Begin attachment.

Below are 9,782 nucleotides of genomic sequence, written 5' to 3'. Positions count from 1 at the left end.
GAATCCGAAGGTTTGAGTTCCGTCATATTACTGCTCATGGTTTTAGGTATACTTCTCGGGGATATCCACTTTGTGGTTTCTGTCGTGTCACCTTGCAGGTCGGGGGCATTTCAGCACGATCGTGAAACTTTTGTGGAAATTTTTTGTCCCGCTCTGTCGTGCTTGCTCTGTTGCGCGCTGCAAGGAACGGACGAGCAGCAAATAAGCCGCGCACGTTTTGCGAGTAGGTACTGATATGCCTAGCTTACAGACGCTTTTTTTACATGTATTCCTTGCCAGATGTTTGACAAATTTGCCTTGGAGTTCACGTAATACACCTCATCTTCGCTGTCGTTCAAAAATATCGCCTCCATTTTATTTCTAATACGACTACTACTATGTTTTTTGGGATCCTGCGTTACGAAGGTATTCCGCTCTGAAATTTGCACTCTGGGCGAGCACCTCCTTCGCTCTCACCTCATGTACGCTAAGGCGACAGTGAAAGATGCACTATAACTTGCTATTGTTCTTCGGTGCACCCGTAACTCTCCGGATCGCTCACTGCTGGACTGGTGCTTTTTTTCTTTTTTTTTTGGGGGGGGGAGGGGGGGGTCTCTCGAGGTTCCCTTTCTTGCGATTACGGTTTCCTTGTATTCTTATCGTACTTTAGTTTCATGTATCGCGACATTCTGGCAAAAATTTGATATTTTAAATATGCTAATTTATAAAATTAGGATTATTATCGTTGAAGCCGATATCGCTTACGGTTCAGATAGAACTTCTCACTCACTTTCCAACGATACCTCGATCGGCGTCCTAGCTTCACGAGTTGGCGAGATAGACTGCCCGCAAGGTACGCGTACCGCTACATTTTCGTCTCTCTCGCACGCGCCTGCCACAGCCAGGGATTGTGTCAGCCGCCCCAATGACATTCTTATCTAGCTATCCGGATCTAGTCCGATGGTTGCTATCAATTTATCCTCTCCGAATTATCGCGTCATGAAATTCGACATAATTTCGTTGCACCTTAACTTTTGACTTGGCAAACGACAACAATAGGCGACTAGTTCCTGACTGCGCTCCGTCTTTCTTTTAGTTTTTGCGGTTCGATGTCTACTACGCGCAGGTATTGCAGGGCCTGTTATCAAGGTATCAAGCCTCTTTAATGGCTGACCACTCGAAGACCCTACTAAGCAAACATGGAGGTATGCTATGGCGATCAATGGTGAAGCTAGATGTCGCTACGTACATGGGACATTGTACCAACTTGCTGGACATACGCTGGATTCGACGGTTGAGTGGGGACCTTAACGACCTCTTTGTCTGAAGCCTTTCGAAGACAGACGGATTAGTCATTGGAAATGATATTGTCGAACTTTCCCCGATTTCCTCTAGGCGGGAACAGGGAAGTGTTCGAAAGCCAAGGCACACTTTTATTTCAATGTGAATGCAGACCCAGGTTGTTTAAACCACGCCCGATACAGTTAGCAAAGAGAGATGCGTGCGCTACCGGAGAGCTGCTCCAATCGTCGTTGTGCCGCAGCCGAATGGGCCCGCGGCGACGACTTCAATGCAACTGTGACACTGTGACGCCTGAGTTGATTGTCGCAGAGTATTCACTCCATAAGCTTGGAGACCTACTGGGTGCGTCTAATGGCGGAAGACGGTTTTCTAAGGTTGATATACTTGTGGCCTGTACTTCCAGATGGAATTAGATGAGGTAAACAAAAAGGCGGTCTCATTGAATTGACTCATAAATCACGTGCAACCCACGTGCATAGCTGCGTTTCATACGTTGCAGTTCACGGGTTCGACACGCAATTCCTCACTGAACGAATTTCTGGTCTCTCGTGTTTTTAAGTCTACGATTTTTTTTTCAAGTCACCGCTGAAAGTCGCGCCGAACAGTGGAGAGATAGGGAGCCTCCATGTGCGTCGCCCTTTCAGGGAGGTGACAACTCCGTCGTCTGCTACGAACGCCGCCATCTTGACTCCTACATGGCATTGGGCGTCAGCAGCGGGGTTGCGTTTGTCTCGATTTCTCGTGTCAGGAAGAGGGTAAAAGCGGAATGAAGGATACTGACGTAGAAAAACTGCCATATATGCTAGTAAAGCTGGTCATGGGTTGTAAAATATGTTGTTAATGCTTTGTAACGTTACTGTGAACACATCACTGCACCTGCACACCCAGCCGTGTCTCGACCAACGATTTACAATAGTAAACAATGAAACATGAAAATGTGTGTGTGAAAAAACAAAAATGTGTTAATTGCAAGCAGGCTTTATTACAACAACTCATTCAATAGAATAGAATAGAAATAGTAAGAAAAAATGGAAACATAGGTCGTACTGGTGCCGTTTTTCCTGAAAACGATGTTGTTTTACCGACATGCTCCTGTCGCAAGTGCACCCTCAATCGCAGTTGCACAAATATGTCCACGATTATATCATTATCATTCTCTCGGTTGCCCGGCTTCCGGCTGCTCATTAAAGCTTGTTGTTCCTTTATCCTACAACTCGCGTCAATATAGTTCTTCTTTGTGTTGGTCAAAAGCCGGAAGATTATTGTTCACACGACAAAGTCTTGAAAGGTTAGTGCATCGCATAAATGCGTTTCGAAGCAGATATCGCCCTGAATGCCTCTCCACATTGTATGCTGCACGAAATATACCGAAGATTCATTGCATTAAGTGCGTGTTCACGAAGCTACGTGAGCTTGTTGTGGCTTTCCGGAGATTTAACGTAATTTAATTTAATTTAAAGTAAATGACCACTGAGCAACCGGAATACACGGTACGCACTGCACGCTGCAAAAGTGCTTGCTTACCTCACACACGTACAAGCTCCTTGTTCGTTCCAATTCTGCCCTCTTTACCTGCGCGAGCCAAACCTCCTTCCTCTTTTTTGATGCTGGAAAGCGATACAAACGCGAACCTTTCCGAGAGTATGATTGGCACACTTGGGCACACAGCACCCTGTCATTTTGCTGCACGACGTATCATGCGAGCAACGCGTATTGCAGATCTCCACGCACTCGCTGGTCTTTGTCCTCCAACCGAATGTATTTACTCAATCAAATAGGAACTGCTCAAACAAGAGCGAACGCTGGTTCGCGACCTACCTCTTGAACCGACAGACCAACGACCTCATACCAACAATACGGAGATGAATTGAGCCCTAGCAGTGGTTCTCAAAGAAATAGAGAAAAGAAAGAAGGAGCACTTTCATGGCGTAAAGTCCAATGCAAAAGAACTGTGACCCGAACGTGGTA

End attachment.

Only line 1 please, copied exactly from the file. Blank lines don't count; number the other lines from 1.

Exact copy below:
Below are 9,782 nucleotides of genomic sequence, written 5' to 3'. Positions count from 1 at the left end.